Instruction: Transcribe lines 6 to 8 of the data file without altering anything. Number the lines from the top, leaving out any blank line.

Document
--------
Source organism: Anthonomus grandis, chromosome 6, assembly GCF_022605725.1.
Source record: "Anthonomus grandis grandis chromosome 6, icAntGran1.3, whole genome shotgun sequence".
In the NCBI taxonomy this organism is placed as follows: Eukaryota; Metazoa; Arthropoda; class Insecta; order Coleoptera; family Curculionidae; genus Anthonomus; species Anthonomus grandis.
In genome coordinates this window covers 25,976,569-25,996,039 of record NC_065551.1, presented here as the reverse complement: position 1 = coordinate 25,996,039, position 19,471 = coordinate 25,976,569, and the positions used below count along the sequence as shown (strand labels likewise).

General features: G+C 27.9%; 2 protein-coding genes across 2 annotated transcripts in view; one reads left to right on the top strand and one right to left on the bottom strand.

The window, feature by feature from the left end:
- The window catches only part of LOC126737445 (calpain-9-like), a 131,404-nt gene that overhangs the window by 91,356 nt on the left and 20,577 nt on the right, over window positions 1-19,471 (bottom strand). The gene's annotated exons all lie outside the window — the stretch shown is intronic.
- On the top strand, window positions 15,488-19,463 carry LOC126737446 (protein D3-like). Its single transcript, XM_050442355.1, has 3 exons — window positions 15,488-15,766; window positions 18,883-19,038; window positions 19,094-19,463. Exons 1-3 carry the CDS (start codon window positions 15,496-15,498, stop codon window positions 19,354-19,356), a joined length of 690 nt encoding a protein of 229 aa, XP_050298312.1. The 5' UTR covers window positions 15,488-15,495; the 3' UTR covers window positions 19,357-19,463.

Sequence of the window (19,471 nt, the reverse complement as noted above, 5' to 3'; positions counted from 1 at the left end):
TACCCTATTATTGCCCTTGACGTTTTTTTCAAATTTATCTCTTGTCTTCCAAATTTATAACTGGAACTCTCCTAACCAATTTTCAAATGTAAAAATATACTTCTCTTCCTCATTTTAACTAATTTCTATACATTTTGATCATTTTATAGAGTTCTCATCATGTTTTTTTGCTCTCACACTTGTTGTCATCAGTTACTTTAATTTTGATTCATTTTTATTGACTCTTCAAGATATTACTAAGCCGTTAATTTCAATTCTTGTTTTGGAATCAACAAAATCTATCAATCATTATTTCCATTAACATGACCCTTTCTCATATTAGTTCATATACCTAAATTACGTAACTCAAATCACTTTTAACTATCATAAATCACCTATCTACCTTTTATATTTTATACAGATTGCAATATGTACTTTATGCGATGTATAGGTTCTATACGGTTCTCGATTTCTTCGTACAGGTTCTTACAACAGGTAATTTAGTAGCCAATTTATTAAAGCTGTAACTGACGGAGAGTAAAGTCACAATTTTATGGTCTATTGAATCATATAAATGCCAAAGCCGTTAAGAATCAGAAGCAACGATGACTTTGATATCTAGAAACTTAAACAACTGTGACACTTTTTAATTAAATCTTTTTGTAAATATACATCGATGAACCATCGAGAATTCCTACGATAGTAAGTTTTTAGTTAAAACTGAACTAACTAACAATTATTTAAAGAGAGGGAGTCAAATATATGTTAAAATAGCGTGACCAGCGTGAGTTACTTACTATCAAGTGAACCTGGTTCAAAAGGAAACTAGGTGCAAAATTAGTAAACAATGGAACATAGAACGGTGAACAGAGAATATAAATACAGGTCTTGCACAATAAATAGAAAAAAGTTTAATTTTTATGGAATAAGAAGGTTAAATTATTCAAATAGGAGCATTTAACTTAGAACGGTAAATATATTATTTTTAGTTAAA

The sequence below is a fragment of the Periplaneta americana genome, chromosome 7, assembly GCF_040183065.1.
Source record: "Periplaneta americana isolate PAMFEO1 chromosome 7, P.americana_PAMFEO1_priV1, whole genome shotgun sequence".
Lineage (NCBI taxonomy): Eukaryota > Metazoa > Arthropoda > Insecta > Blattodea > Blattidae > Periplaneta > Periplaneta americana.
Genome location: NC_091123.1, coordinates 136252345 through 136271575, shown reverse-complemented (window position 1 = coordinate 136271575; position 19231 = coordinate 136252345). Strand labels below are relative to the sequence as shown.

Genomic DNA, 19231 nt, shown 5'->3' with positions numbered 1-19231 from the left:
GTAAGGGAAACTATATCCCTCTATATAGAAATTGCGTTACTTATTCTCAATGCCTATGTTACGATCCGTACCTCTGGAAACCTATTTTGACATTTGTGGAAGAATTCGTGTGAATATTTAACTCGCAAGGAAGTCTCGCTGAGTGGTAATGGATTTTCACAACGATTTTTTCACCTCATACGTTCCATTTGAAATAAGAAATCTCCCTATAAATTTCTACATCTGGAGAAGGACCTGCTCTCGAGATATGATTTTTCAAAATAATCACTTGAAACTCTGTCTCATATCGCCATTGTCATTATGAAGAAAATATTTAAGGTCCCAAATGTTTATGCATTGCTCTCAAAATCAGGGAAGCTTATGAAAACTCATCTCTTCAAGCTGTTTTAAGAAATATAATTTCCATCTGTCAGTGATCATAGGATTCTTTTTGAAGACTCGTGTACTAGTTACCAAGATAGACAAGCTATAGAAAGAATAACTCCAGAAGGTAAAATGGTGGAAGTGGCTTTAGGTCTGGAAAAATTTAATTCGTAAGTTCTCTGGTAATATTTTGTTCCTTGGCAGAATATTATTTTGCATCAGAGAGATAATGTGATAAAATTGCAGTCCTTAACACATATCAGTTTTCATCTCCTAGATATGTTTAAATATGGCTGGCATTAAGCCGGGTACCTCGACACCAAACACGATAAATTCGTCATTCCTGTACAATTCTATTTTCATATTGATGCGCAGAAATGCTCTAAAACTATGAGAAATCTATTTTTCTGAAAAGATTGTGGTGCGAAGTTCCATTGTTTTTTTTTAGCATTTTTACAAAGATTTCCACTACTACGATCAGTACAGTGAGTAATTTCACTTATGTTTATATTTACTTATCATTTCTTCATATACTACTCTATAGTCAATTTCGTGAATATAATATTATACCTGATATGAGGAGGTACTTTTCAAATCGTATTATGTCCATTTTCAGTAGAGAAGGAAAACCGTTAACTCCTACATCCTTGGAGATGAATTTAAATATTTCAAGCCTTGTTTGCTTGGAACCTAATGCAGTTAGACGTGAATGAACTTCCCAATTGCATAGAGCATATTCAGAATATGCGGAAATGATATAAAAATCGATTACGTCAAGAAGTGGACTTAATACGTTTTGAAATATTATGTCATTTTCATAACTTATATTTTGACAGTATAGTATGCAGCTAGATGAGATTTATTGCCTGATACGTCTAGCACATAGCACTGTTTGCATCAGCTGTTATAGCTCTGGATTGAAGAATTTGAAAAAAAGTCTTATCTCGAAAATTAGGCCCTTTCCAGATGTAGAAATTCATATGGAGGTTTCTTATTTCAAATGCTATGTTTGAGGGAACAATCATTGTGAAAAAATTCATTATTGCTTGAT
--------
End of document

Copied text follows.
The window, feature by feature from the left end:
- The window catches only part of LOC126737445 (calpain-9-like), a 131,404-nt gene that overhangs the window by 91,356 nt on the left and 20,577 nt on the right, over window positions 1-19,471 (bottom strand). The gene's annotated exons all lie outside the window — the stretch shown is intronic.
- On the top strand, window positions 15,488-19,463 carry LOC126737446 (protein D3-like). Its single transcript, XM_050442355.1, has 3 exons — window positions 15,488-15,766; window positions 18,883-19,038; window positions 19,094-19,463. Exons 1-3 carry the CDS (start codon window positions 15,496-15,498, stop codon window positions 19,354-19,356), a joined length of 690 nt encoding a protein of 229 aa, XP_050298312.1. The 5' UTR covers window positions 15,488-15,495; the 3' UTR covers window positions 19,357-19,463.